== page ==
Breeding

Barraband's Parakeet (Polytelis swainsoni)

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Barrabandsby Jim Hayward

ORIGINAL HOMELAND:
Two limited ranges in New South Wales and Victoria.

NATURAL HABITAT:
They mostly prefer to live where trees line the banks of waterways, though forested areas are acceptable. Though they take food from the ground, their liking for blossom and nectar causes them to wander in search of flowering Eucalypts.

STATUS IN THE WILD:
Thought at one time to be on the decrease, the spread of agriculture, and the increase in irrigation which this requires, seems to have been of benefit to this species.

STATUS IN AVICULTURE:
A deservedly ever popular and long established species in British aviculture.

LEVEL OF KEEPER'S EXPERIENCE:
The keeping and breeding of any of the commonest Australian Parrakeets should provide sufficient experience for the general management of the Barraband.

HARDINESS:
Sufficiently hardy to withstand wintering out with just an open fronted shelter in all but the most exposed areas and northerly parts of the British Isles.

TYPE OF ACCOMMODATION:
Though they will thrive and breed in aviaries measuring only 9ft in length, these swift flying birds are at their best in an enclosure of 18ft or longer. They are not destructive to wood or wire mesh.

TYPE OF DIET:
All they need is a standard parrakeet mixture (sunflower, safflower, canary mixture, millet, and millet sprays), greenfood (the usual seeding grasses and plants) and some chopped fruit and vegetable mixture. Bread and milk and/or canary rearing food can be offered and is especially useful when the birds have young; germinated seed can be given but care must be taken to see that it is perfectly fresh or serious infections can result. As always, water must be kept fresh and cuttlefish bone available at all times.

SEXING:
In most strains of Barraband's the grey cast over hens' faces has a bluish or slate tinge, but in some breeding stocks young hens have a faint wash of brown. By autumn the eyes become lighter in both sexes, but the irides of young cocks are paler and - by this time - tending towards yellow, and their upper mandibles are becoming more pink. Red flecks and yellow dabs begin to appear on the faces of young immature cocks as early as the winter following the spring in which they were hatched, though may not show in some specimens until they are almost a year old. Fledgling Barraband's can be sexed by their appearance as long as there is a sufficient number of nest-mates to compare. Some of the young may have a trace of red across the throat and these can be quickly regarded as cocks; others may have a greyish cast to the face, forehead and throat and these are most likely to be hens. Youngsters with a brownish tinge across the throat and a yellowish cast over the green of the face and forehead can be reasonably assumed to be cocks.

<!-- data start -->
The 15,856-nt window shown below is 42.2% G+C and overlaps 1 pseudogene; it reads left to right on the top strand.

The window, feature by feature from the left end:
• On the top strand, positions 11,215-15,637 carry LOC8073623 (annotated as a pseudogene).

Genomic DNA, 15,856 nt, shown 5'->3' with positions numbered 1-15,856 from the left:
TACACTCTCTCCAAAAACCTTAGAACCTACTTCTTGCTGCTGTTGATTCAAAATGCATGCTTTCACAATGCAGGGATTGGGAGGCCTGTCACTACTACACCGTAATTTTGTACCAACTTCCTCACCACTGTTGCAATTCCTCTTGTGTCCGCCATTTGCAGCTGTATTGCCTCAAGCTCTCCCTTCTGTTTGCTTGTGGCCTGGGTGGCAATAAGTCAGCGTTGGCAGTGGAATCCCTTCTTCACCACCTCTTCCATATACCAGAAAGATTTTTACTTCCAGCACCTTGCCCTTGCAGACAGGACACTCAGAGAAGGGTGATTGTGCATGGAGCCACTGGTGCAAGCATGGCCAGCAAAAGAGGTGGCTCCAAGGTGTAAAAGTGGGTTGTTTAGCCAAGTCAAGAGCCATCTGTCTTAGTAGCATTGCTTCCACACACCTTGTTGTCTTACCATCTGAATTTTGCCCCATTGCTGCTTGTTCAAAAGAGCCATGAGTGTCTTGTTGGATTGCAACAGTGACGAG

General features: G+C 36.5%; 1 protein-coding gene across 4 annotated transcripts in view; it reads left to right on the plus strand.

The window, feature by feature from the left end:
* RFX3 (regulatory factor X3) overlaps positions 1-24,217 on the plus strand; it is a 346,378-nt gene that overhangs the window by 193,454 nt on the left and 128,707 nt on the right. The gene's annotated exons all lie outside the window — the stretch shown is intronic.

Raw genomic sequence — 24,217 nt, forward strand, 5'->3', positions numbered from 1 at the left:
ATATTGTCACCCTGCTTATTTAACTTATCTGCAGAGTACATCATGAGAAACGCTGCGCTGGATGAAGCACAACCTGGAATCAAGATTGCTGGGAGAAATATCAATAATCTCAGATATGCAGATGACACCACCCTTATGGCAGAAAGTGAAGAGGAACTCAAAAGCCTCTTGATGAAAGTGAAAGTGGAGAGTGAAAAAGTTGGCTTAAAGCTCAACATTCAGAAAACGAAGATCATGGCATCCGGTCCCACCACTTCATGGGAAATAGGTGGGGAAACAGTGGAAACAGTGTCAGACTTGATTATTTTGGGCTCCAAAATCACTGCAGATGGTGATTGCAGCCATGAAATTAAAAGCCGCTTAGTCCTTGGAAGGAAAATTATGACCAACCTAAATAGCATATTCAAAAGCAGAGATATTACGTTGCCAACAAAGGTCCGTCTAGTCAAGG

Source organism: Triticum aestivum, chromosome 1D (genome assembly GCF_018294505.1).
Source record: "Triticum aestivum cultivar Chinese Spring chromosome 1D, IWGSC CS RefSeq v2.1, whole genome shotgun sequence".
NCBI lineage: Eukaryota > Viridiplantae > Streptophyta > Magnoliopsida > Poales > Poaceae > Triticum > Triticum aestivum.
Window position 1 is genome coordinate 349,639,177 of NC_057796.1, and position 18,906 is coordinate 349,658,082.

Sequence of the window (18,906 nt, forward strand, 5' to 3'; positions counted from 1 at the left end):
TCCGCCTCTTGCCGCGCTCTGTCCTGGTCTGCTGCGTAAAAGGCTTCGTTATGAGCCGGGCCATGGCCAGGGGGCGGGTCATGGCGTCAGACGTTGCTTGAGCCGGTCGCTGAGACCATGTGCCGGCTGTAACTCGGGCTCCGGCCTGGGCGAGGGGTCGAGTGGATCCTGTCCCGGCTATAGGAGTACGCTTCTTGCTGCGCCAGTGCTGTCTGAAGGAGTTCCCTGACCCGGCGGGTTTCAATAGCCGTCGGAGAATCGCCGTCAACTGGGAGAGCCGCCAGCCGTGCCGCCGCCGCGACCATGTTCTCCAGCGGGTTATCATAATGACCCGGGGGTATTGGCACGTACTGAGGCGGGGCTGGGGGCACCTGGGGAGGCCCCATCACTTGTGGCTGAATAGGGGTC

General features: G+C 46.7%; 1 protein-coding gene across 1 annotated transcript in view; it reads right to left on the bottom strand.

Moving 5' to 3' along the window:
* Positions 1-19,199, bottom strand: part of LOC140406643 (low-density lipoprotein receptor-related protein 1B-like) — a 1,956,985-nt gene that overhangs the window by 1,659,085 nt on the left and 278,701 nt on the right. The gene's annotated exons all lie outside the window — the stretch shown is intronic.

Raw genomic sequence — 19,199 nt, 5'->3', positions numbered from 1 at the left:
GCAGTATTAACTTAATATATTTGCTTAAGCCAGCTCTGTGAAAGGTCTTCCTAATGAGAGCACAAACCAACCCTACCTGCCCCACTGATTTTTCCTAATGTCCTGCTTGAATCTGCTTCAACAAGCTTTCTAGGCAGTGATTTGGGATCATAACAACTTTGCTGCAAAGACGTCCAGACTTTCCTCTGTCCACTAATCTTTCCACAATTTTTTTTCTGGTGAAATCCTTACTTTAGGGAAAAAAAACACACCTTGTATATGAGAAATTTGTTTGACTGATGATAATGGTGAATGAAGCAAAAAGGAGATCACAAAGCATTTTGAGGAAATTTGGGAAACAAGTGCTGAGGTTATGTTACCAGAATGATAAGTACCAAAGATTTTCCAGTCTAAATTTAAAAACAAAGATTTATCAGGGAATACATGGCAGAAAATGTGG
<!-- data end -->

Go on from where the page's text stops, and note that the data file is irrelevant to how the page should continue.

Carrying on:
SEXUAL MATURITY:
They do not usually show serious inclination towards nesting until in their third year.

NESTING SEASON IN BRITAIN:
Nesting usually commences between April and early June.

TYPE OF NEST:
A hanging box measuring 8-9 inches square inside by 18 inches deep, fixed from waist to head height is generally accepted.

USUAL NUMBER OF EGGS:
The usual clutch of eggs varies between four and six.

INCUBATION PERIOD:
Incubation is around 18 days.

USUAL NUMBER OF YOUNG:
Two to four is usual.

FLEDGING AGE:
Just over five weeks.

USUAL NUMBER OF CLUTCHES:
Though in my experience these parrakeets are not double brooded, a good breeding pair is likely to be the most dependable rearers in a parrakeet specialist's collection, producing a yearly brood of young well into their second decade. They can also be persuaded to act as foster parents for other similar sized parrakeets and even for species larger than themselves.

NESTING HABITS:
Though it is recommended that they be kept one breeding pair to a flight, it is possible to keep a group together as the cocks are quite amenable to each other. However, successful nesting is far less likely as all the cocks will chase around after any hen which leaves the nest - and this means that successful mating is less likely. As a general rule, they are the most placid of neighbours and for this reason are ideal to place alongside pairs of more quarrelsome Australians such as Rosellas or Red-rumps.

SPECIAL CONSIDERATIONS:
On average, birds of this genus are more susceptible to partial paralysis of the legs and eye infection as a legacy of serious illness than - for example - Rosellas (Platycercus). But if the management is correct and the initial stock is strong, illnesses should be rare.

NOISE FACTOR:
They have cheerful chirruping calls, but this should not worry any reasonable neighbours.

AVAILABILITY:
Some can usually be seen advertised for sale at most times of the year.

COLOUR VARIETIES:
As far as is known, none so far - but both a Blue and a Lutino variety would be exceptionally beautiful.

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